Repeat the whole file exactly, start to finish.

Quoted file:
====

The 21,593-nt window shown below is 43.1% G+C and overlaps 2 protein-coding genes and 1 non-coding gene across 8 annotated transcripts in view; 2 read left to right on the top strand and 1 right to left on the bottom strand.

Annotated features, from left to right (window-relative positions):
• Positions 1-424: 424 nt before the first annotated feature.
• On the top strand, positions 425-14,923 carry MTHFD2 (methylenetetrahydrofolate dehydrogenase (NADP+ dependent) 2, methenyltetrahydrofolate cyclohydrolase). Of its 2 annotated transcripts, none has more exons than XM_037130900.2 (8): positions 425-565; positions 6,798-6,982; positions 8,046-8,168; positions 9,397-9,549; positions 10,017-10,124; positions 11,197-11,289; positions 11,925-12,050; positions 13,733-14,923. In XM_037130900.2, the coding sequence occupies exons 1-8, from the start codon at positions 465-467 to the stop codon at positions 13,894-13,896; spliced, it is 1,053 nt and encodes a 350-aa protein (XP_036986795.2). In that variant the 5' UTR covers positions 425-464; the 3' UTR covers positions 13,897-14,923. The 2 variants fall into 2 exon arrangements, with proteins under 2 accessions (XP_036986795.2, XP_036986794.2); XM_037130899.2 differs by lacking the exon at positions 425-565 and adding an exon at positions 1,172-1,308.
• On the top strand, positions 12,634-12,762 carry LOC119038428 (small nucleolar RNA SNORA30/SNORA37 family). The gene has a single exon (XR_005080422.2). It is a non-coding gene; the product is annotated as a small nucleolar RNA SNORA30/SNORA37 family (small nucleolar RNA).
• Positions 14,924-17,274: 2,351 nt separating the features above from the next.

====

The 21,593-nt window shown below is 43.1% G+C and overlaps 2 protein-coding genes and 1 non-coding gene across 8 annotated transcripts in view; 2 read left to right on the top strand and 1 right to left on the bottom strand.

Annotated features, from left to right (window-relative positions):
• Positions 1-424: 424 nt before the first annotated feature.
• On the top strand, positions 425-14,923 carry MTHFD2 (methylenetetrahydrofolate dehydrogenase (NADP+ dependent) 2, methenyltetrahydrofolate cyclohydrolase). Of its 2 annotated transcripts, none has more exons than XM_037130900.2 (8): positions 425-565; positions 6,798-6,982; positions 8,046-8,168; positions 9,397-9,549; positions 10,017-10,124; positions 11,197-11,289; positions 11,925-12,050; positions 13,733-14,923. In XM_037130900.2, the coding sequence occupies exons 1-8, from the start codon at positions 465-467 to the stop codon at positions 13,894-13,896; spliced, it is 1,053 nt and encodes a 350-aa protein (XP_036986795.2). In that variant the 5' UTR covers positions 425-464; the 3' UTR covers positions 13,897-14,923. The 2 variants fall into 2 exon arrangements, with proteins under 2 accessions (XP_036986795.2, XP_036986794.2); XM_037130899.2 differs by lacking the exon at positions 425-565 and adding an exon at positions 1,172-1,308.
• On the top strand, positions 12,634-12,762 carry LOC119038428 (small nucleolar RNA SNORA30/SNORA37 family). The gene has a single exon (XR_005080422.2). It is a non-coding gene; the product is annotated as a small nucleolar RNA SNORA30/SNORA37 family (small nucleolar RNA).
• Positions 14,924-17,274: 2,351 nt separating the features above from the next.